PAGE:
The Melbourne music scene is world-renowned for being a bubbling volcano of rock 'n' roll fire and creativity that throws up rare diamonds and musical gems. The Leaps and Bounds Music Festival honours its stars each year with its Living Legends series.
Beginning in 2014, the Living Legends feted that year were rock gods Spencer Jones, Kim Salmon and Charlie Owen. This year the honour is bestowed on another trio who are fully legendary in the eyes of their peers and music lovers.
The Strawberry Teardrop takes off where Steve Lucas’ fab Pubert Brown Fridge Occurrence from the early ‘00s left off. It’s a pared-down studio line-up - a trio with Lucas handling vocals, bass and guitar, helped out by drummer Levin Franco and percussionist Herbie Mayhem - but the single’s ’60s garage-psych origins are patently obvious.
A side “Love On The Run” couples a knowing Lucas vocal to a basic rocker that plods a little and takes a while to get out of second gear. Perhaps this one could have done with some extra trimmings. B side lead-off “Corporate Girl” switches the mood to fuzz guitar snarl with chunky chording and a straight-up backbeat pushing Lucas’ ready-for-the-weekend vocal to the front. More than a little bit of alright.
Mainstream media’s full of stories about the re-birth of vinyl, but anyone with half a clue knows the format never died. What’s glossed over in all the breathless reportage about black platters is the Art of the Seven-Inch Single. Consider the facts…
Back in rock and roll’s heady days of the ‘60s - long before FM radio and the LP format took hold - singles were the deatyh or glory, one-shot-at-the-prize for many bands. The A side of a 45 was a distillation of a band’s essence. The B side was for experimenting.
Melbourne musician Steve Lucas is a big fan of the 45 and acutely aware of the place in music that the format holds.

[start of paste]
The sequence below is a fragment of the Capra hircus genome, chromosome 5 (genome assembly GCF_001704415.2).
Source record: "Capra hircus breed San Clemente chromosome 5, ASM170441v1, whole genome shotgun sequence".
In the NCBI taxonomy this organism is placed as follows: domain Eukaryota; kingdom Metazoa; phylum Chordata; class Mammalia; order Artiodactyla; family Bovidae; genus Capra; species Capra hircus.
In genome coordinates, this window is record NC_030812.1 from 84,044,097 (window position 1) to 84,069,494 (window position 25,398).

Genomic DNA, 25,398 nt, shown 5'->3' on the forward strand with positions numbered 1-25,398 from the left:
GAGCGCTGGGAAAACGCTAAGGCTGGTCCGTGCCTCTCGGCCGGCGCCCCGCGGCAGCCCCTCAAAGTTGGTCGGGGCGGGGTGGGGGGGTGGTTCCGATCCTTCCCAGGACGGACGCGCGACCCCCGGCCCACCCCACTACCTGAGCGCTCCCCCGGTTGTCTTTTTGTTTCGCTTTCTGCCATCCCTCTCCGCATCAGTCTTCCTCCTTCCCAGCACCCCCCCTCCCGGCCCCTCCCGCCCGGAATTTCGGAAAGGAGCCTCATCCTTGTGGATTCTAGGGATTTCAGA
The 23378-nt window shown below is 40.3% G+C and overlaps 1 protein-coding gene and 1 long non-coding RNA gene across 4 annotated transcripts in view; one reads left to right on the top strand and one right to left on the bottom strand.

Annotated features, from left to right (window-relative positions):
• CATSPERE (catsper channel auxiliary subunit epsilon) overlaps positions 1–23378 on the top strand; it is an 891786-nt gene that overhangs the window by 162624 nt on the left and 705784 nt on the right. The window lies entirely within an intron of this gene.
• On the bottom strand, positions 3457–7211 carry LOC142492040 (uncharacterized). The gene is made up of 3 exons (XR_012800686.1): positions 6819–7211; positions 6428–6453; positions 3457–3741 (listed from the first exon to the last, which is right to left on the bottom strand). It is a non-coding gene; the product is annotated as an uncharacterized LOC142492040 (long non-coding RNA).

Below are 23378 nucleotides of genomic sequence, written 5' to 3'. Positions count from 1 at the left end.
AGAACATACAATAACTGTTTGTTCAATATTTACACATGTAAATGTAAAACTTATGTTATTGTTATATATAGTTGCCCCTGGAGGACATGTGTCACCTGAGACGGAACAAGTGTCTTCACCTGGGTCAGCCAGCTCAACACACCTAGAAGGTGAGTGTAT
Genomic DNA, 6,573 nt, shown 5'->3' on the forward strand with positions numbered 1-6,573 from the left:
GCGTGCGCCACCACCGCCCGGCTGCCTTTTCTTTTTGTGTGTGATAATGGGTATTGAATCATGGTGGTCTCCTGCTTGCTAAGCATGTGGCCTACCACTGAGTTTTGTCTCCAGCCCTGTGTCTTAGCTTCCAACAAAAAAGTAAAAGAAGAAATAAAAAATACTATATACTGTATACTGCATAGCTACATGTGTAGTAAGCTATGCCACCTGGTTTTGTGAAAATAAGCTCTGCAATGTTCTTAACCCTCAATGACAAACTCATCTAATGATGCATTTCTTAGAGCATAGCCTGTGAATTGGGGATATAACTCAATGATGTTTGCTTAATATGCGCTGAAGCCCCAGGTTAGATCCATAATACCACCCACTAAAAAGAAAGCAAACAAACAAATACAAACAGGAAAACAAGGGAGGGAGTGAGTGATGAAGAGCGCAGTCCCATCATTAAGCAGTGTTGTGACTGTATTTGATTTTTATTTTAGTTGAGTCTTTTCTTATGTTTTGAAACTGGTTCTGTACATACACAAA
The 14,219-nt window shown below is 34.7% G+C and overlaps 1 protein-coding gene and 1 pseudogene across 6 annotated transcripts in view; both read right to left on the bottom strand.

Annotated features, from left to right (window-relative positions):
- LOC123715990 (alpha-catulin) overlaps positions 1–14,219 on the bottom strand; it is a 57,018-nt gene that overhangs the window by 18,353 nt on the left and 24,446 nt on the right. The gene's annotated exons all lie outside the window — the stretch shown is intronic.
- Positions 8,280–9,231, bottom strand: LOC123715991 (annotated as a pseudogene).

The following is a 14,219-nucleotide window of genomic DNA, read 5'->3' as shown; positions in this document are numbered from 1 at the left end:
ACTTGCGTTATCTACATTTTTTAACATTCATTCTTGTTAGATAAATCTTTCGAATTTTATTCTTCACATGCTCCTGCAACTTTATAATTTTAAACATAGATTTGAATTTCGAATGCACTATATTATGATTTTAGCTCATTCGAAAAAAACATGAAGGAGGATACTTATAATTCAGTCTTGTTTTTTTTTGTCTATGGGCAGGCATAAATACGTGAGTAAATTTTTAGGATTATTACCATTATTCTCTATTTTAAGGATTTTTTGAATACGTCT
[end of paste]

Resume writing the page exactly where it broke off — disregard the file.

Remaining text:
Jack Howard’s Epic Brass has already blitzed hometown Melbourne and he's taking it north to Sydney's Factory Theatre on June 2 with an all-star cast.
Jack Howard’s Epic Brass is a celebration and an exploration of the great horn hits and hidden gems of Australian rock – from Hunters and Collectors and the Oils to The Saints, The Laughing Clowns and Wet Taxis, the show features an incredible set list of killer brass tunes.
The Epic Brass band features a mighty four-piece horn section. Jack is joined by a terrific cast of guest singers and players – Ron Peno (Died Pretty), Paulie Stewart (Painters And Dockers), Steve Lucas from X, Penny Ikinger (Wet Taxis) and Melbourne sensation, Fiona Lee Maynard, who bring their style and energy to this uniquely powerful show.
Some of Australia’s most beloved musicians are being brought together by one of Australian punk rock’s seminal figures for a one-off concert to raise funds in the fight against child abuse.
X frontman Steve Lucas is organising The Child Wise Benefit Concert on Tuesday, May 12 at the Thornbury Theatre in Melbourne. It's his second year and he's pulled together an impressive bill.
It includes ‘60s psych legend-turned-bluesman Russell Morris, Beasts of Bourbon and Cruel Sea frontman and solo artist Tex Perkins, ex-Queen of Pop Debra Anne Byrne, blues singer-harpist Chris Wilson, bassist Jerome Smith (Mick Jagger, Keith Richards, Rufus Thomas, Divinyls) and MC Brian Nankervis (Rockwizz.)
Whatever your view about recent and current line-ups of the band (and there are naysayers of the Rilen-less version), X in their prime were The Real Deal. On a good night, no other act in Australia could match them for raw intensity with an underlying musicality.
There was something dangerous about X and it wasn’t just the lunatics that followed them, leaving a trail of smashed glasses, broken furniture and self-inflicted flesh wounds behind them.
That’s why the 40-year anniversary package of “X-Citations Vol 1” is so welcome. Picking up on the earliest days of X - the four-piece with Steve Lucas on vocals and Ian Krahe on guitar - and pushing through to the end of original drummer Steve Cafeiro’s tenure, this vinyl collection of 14 songs serves as a perfect reminder - or an introduction for the unaware - to their unique music.